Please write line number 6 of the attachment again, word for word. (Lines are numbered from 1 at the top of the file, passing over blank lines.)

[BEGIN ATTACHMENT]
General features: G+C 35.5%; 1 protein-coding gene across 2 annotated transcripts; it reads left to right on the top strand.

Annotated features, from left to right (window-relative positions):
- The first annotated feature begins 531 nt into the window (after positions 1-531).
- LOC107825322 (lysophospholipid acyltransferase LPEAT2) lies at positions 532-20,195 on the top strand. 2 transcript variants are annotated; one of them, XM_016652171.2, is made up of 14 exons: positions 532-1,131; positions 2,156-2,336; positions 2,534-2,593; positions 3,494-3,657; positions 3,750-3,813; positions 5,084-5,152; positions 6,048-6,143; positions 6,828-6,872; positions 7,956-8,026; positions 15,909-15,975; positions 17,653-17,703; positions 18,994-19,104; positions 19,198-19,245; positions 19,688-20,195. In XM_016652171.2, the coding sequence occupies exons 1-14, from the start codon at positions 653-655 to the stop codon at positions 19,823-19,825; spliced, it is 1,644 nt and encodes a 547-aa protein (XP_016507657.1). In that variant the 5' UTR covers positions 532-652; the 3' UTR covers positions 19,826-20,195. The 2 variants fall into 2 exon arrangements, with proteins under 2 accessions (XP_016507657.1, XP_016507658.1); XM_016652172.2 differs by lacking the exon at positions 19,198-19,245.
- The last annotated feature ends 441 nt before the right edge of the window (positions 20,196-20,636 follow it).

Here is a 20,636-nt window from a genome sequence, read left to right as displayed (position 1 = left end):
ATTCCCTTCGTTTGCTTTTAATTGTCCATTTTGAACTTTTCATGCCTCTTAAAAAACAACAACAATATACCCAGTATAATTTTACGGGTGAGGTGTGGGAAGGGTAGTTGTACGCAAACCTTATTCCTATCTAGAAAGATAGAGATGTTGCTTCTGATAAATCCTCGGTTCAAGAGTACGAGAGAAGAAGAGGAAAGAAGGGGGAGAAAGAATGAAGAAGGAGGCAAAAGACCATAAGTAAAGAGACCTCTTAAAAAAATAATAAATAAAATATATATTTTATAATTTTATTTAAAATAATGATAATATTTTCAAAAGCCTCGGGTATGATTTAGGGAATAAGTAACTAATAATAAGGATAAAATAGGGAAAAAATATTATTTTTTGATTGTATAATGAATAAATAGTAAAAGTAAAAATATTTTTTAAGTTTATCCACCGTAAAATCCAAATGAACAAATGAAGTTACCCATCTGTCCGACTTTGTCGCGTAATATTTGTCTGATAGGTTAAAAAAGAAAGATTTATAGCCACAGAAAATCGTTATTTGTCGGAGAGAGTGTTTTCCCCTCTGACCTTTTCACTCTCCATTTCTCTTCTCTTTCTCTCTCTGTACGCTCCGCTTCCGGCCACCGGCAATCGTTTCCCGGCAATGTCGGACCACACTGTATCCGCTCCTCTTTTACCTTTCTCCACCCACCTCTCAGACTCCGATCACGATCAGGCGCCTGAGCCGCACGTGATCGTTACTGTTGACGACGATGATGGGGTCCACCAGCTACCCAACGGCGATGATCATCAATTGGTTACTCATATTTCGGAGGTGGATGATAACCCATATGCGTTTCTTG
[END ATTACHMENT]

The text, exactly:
Here is a 20,636-nt window from a genome sequence, read left to right as displayed (position 1 = left end):